A FORMER Holmfirth woman told last night of the continued problems in Japan after the terrible earthquake.
Mrs Sheila Shimizu, who was brought up in the Holme Valley, has lived in Japan for 32 years.
She is a teacher and lives in Tokyo with her husband and two children.
But she and thousands of other families are now having to cope with continued aftershocks, fears over nuclear radiation from the damaged atomic plants, and of food shortages because of panic buying.
She, however, remains upbeat and said: “A message for my dear friends, aunts, uncles and cousins in the Holme Valley – we are safe and well and hoping to see you again someday.”
Mrs Shimizu is formerly Sheila Laycock and was born in Holme Valley Memorial Hospital in 1951.
Her mother was a native of Hepworth and her father hailed from Chapeltown – theirs was a war-time romance.
She attended the former Holme Valley Grammar School, and the family moved from Holmbridge to Lime Avenue in Thongsbridge when she was in her early teens.
She said: “Friday, March 11, changed our perceptions of many things, our view of life, of what is important to us.
“For my own part, I rejoice to be alive with my family, friends and pets around me, although we all feel shocked as if we are living in a bad dream.
“Perhaps this is just the after-shocks that continue to shake our fragile old house over a week later, and the worsening news we are bombarded with each day.
“The terrifying disintegration of the nuclear power plant in Fukushima Prefecture, 230 kilometres from Tokyo and the incredible scenes of almost biblical destruction we can’t escape from on our TV screens.
“Entire towns and villages completely flattened, fleeing people washed away by the massive, implacable tidal wave which inundated three lovely prefectures, a man carried out to sea on the roof of his house.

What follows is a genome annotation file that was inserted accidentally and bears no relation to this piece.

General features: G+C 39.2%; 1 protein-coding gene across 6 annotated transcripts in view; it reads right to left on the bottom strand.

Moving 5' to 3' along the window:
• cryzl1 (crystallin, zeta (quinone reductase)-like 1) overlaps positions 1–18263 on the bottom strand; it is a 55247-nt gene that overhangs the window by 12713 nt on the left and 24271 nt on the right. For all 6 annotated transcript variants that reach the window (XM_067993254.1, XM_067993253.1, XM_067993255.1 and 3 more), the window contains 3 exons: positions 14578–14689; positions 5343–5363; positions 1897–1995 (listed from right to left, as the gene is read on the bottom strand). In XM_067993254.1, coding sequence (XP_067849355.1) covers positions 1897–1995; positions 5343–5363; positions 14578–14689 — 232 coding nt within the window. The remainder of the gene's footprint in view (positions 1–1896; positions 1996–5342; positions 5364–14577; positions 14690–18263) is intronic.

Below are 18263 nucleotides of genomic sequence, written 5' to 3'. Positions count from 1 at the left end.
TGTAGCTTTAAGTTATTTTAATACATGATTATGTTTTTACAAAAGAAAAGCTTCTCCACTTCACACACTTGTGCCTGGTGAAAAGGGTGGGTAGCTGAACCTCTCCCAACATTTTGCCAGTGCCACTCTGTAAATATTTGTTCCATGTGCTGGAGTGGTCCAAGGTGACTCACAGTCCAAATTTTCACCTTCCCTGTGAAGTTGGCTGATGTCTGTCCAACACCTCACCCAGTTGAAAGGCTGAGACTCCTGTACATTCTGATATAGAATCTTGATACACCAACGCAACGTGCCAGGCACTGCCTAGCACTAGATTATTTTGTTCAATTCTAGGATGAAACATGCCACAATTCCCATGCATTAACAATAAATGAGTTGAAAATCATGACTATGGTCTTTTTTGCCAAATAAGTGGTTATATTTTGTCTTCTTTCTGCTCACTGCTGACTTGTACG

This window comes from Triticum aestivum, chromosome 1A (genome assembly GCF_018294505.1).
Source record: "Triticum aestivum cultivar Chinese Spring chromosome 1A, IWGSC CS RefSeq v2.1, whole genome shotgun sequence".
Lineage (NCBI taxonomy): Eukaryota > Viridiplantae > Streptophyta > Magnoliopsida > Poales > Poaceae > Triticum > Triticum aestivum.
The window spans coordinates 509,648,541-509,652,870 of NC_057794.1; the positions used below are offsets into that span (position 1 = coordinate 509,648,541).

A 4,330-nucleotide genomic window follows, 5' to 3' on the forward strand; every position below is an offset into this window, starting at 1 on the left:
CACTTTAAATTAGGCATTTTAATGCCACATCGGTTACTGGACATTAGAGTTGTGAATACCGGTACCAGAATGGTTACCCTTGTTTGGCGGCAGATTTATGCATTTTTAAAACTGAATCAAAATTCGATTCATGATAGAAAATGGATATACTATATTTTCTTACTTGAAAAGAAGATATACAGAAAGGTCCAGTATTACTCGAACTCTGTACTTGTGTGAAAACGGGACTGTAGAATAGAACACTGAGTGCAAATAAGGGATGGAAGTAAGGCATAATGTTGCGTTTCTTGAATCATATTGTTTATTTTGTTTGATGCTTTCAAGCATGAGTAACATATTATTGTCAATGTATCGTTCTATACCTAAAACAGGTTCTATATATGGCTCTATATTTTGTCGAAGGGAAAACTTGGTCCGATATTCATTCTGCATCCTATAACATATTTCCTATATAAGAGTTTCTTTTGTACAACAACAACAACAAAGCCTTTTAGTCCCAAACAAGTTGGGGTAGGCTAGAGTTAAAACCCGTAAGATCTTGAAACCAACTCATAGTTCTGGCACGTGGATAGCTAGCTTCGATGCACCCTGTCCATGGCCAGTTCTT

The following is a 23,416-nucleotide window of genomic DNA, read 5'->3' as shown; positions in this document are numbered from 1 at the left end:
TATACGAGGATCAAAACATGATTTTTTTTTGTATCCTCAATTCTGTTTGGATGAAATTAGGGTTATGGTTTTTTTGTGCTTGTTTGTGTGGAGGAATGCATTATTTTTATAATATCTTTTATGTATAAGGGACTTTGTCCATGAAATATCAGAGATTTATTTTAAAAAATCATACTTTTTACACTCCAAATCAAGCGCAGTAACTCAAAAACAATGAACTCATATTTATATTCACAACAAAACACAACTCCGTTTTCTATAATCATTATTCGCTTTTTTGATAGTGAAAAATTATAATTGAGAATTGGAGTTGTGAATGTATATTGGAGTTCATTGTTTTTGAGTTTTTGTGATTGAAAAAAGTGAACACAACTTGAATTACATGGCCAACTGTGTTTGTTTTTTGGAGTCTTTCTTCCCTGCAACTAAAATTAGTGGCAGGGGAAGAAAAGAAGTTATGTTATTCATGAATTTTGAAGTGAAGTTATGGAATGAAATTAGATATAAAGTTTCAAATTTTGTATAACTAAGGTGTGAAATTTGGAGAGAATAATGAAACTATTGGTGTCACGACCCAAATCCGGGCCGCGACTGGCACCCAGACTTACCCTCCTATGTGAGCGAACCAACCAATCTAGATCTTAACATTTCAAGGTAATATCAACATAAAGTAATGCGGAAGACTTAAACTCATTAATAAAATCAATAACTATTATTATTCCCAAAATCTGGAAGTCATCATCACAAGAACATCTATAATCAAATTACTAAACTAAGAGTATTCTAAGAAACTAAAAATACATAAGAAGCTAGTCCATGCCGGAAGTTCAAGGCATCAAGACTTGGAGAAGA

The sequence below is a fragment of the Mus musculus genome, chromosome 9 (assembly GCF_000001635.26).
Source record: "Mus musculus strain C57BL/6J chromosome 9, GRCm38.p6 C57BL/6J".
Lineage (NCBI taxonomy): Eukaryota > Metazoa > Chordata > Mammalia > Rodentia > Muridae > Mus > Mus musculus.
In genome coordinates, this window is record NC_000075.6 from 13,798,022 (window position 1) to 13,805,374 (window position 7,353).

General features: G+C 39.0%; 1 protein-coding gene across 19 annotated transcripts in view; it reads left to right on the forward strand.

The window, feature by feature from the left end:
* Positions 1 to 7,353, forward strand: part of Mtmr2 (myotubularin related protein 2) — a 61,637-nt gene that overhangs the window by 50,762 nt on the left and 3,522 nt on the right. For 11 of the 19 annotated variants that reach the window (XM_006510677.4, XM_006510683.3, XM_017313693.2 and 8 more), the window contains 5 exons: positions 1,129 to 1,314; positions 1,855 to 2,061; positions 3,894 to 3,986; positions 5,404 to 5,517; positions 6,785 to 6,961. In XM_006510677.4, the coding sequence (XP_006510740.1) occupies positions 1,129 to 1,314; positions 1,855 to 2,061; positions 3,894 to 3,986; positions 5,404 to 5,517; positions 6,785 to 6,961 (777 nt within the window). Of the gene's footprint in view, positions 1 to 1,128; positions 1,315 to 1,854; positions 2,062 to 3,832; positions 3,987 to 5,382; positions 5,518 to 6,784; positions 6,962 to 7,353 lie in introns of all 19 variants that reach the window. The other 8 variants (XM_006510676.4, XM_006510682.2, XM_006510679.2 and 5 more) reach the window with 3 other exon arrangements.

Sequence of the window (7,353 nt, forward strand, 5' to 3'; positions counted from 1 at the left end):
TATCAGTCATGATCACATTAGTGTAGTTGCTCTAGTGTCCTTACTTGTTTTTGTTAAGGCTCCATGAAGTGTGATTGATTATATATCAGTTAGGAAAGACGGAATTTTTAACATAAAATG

“Thousands of people have perished and hundreds of thousands are now homeless, sheltering in school gyms and public halls, without heating or adequate food and water.
“Many of them are dying for lack of medical care.
“Even in the relative safety of Tokyo we are suffering from power cuts, fuel shortages and empty supermarket shelves.
“People are afraid, so they are panic-buying. I’m guilty of this myself – we have enough pasta and flour to feed an army!
“And we are now being warned not to eat leafy vegetables because they may be radioactive.
“But it’s not all doom and gloom. Not only are Japanese very, very courageous and stoical, they are also extremely well-prepared to face and overcome disaster, even of this proportion.
“Of course there is enormous grief, but there is no panic or hysteria, and most of us believe there will be light at the end of the tunnel. Life will go on.”
She added: “My husband is a Tokyoite and our two children were born and raised here.
“It’s a great country to live in – we can walk the streets alone at any time of day or night completely without fear.
“Children are not just tolerated – they are loved and treasured. Politeness, consideration and cleanliness are almost national characteristics.
“But we also live everyday on the edge. Earthquakes, tsunami, volcanoes, floods, landslides, typhoons – these are facts of life here.
Maybe this is why Japanese so venerate sakura – cherry blossom; breathtakingly beautiful, yet so transient. We enjoy the brief moment, then let it go without regret.”